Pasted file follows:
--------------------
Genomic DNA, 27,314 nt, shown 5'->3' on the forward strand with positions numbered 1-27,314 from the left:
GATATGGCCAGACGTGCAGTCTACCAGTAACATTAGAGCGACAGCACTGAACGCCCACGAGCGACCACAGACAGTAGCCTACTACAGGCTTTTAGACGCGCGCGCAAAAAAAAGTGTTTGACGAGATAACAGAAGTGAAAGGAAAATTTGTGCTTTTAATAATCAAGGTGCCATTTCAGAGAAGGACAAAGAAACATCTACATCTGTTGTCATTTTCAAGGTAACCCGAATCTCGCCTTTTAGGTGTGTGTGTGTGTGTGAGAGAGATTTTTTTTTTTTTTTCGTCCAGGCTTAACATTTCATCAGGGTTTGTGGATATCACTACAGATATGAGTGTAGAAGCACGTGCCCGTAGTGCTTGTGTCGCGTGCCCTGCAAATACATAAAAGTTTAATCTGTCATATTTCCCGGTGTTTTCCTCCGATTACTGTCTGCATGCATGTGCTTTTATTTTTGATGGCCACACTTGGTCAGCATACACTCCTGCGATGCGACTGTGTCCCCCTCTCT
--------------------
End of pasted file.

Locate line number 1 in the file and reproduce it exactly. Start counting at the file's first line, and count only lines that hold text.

Genomic DNA, 27,314 nt, shown 5'->3' on the forward strand with positions numbered 1-27,314 from the left: